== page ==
There can be few doubts that the king of cranking up the volume is Mr. Al Pacino. For decades now, ‘Shouty Al’ has been raising the decibels to create some of his most famous scenes. Here’s some our favourites.…
Michael Corleone begins to crumble before our »
- Gary Collinson
This morning, the Nobel Prize for Physics was awarded to François Englert and Peter W. Higgs for their discovery of the Higgs boson, aka the elusive "God Particle." In timely fashion, the stateside theatrical distribution of documentary "Particle Fever" has been announced, kicking off a week run at Film Forum on March 5, 2014. The doc follows the inside story of the six scientists who made the discovery of the Higgs boson at the Large Hardron Collider, one of the most significant scientific breakthroughs in history. "Particle Fever" is helmed by Mark Levinson ("Prisoner of Time") and edited by Oscar winner Walter Murch ("Apocalypse Now," "The Godfather" trilogy). This marks Murch’s first foray into documentary features.The film, which had its North American premiere at this year’s Telluride Film Festival, sold out its Nyff screenings and won the Sheffield Doc/Fest Audience Award. Abramorama and Bond Strategy and Influence will handle the distribution and marketing. »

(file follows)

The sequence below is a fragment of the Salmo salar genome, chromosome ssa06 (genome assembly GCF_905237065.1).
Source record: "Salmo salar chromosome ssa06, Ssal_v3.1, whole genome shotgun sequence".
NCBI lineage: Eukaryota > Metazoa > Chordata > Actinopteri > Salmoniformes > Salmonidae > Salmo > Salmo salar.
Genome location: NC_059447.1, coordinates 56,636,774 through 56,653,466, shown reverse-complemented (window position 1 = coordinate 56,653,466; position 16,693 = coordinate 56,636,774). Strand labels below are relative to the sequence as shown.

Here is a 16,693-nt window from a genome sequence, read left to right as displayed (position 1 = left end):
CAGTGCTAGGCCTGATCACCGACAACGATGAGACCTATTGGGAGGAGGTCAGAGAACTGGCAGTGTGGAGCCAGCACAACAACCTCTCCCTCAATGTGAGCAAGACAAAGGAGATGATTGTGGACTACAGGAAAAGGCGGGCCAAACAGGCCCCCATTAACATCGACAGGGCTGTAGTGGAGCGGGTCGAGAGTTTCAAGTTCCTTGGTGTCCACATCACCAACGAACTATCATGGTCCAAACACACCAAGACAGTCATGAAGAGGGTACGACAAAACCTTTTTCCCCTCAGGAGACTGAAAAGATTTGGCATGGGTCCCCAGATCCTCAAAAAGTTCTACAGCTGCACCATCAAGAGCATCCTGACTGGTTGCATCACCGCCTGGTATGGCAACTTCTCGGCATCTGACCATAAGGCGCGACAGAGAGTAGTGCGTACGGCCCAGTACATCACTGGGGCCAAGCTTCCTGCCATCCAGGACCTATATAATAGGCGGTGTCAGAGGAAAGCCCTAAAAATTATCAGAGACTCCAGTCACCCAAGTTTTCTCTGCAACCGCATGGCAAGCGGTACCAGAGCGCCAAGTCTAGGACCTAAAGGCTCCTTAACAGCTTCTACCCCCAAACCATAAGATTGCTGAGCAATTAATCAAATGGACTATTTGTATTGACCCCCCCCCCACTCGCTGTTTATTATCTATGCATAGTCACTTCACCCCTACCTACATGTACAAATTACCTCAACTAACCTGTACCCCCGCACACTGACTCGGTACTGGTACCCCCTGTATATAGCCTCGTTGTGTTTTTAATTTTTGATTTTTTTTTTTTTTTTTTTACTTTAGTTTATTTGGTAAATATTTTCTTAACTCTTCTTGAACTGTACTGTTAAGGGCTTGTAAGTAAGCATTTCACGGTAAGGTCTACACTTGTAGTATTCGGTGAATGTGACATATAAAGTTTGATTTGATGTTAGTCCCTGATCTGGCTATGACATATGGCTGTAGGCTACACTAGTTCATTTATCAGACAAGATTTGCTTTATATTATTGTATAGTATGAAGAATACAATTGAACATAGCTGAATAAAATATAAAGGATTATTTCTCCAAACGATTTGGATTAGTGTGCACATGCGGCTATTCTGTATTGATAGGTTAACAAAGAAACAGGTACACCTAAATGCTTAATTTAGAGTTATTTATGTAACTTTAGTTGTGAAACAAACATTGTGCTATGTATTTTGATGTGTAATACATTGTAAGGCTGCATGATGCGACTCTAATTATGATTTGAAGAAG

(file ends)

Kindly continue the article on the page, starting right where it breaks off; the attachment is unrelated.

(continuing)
- Beth Hanna
A documentary following six scientists who discovered the Higgs boson (aka “the God particle”) will be distributed and marketed by Abramorama and Bond Strategy and Influence, the companies announced today, the same morning when two of the scientists involved were awarded the Nobel Prize for Physics.
The doc, titled “Particle Fever,” will open in New York at Film Forum on March 5, 2014, later expanding to additional cities across the country.
“’Particle Fever’ explores the stories of the people behind the experiment,” said director Mark Levinson. “We look forward to bringing the film to audiences beyond the scientific community, to anybody who might have an interest in learning about this momentous event.”
Producer David Kaplan added, “We’re very excited to be working with Abramorama and Bond in »
- Daniel Goldblatt